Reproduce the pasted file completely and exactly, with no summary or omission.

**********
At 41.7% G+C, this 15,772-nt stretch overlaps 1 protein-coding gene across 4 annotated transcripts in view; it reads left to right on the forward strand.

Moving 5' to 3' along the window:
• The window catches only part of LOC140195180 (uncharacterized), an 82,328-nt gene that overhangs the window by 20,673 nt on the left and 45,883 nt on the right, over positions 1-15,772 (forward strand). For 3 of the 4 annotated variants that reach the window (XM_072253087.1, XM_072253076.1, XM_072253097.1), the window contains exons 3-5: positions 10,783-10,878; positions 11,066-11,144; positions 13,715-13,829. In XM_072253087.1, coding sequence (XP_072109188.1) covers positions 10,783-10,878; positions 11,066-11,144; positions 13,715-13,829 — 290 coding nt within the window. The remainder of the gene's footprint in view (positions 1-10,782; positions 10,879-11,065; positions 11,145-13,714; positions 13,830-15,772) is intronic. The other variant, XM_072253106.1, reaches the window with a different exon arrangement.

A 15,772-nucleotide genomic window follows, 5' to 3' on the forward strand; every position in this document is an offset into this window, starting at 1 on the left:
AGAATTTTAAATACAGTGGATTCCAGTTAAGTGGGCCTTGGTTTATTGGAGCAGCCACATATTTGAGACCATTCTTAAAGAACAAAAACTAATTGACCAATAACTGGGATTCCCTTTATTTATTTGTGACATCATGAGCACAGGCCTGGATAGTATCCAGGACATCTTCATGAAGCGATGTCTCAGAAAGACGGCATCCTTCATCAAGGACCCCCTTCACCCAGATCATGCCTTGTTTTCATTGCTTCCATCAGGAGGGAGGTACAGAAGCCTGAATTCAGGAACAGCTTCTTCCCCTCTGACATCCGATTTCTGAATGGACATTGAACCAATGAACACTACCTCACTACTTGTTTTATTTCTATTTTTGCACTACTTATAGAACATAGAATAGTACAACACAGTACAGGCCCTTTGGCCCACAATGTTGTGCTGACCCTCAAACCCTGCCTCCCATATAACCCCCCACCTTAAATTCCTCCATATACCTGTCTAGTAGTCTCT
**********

At 41.7% G+C, this 15,772-nt stretch overlaps 1 protein-coding gene across 4 annotated transcripts in view; it reads left to right on the forward strand.

Moving 5' to 3' along the window:
• The window catches only part of LOC140195180 (uncharacterized), an 82,328-nt gene that overhangs the window by 20,673 nt on the left and 45,883 nt on the right, over positions 1-15,772 (forward strand). For 3 of the 4 annotated variants that reach the window (XM_072253087.1, XM_072253076.1, XM_072253097.1), the window contains exons 3-5: positions 10,783-10,878; positions 11,066-11,144; positions 13,715-13,829. In XM_072253087.1, coding sequence (XP_072109188.1) covers positions 10,783-10,878; positions 11,066-11,144; positions 13,715-13,829 — 290 coding nt within the window. The remainder of the gene's footprint in view (positions 1-10,782; positions 10,879-11,065; positions 11,145-13,714; positions 13,830-15,772) is intronic. The other variant, XM_072253106.1, reaches the window with a different exon arrangement.

A 15,772-nucleotide genomic window follows, 5' to 3' on the forward strand; every position in this document is an offset into this window, starting at 1 on the left:
AGAATTTTAAATACAGTGGATTCCAGTTAAGTGGGCCTTGGTTTATTGGAGCAGCCACATATTTGAGACCATTCTTAAAGAACAAAAACTAATTGACCAATAACTGGGATTCCCTTTATTTATTTGTGACATCATGAGCACAGGCCTGGATAGTATCCAGGACATCTTCATGAAGCGATGTCTCAGAAAGACGGCATCCTTCATCAAGGACCCCCTTCACCCAGATCATGCCTTGTTTTCATTGCTTCCATCAGGAGGGAGGTACAGAAGCCTGAATTCAGGAACAGCTTCTTCCCCTCTGACATCCGATTTCTGAATGGACATTGAACCAATGAACACTACCTCACTACTTGTTTTATTTCTATTTTTGCACTACTTATAGAACATAGAATAGTACAACACAGTACAGGCCCTTTGGCCCACAATGTTGTGCTGACCCTCAAACCCTGCCTCCCATATAACCCCCCACCTTAAATTCCTCCATATACCTGTCTAGTAGTCTCT